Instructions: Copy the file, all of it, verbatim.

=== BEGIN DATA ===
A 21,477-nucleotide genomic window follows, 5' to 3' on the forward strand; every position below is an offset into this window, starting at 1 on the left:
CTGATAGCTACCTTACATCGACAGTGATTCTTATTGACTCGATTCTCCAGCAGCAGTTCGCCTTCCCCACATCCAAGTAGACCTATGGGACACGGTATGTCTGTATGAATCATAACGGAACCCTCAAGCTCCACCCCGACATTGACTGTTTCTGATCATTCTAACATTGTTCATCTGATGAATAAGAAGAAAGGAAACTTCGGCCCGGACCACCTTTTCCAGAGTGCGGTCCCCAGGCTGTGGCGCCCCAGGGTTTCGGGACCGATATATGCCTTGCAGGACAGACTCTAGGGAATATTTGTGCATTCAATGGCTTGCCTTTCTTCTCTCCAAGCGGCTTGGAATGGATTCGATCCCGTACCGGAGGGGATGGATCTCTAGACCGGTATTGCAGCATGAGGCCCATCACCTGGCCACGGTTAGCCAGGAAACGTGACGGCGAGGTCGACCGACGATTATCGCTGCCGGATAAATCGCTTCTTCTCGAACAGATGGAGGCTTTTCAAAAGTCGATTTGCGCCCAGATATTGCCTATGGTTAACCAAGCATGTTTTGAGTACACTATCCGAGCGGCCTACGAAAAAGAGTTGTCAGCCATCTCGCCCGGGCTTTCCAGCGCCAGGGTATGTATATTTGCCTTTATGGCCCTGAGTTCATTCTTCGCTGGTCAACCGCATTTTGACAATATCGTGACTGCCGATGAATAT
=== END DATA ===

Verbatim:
A 21,477-nucleotide genomic window follows, 5' to 3' on the forward strand; every position below is an offset into this window, starting at 1 on the left:
CTGATAGCTACCTTACATCGACAGTGATTCTTATTGACTCGATTCTCCAGCAGCAGTTCGCCTTCCCCACATCCAAGTAGACCTATGGGACACGGTATGTCTGTATGAATCATAACGGAACCCTCAAGCTCCACCCCGACATTGACTGTTTCTGATCATTCTAACATTGTTCATCTGATGAATAAGAAGAAAGGAAACTTCGGCCCGGACCACCTTTTCCAGAGTGCGGTCCCCAGGCTGTGGCGCCCCAGGGTTTCGGGACCGATATATGCCTTGCAGGACAGACTCTAGGGAATATTTGTGCATTCAATGGCTTGCCTTTCTTCTCTCCAAGCGGCTTGGAATGGATTCGATCCCGTACCGGAGGGGATGGATCTCTAGACCGGTATTGCAGCATGAGGCCCATCACCTGGCCACGGTTAGCCAGGAAACGTGACGGCGAGGTCGACCGACGATTATCGCTGCCGGATAAATCGCTTCTTCTCGAACAGATGGAGGCTTTTCAAAAGTCGATTTGCGCCCAGATATTGCCTATGGTTAACCAAGCATGTTTTGAGTACACTATCCGAGCGGCCTACGAAAAAGAGTTGTCAGCCATCTCGCCCGGGCTTTCCAGCGCCAGGGTATGTATATTTGCCTTTATGGCCCTGAGTTCATTCTTCGCTGGTCAACCGCATTTTGACAATATCGTGACTGCCGATGAATAT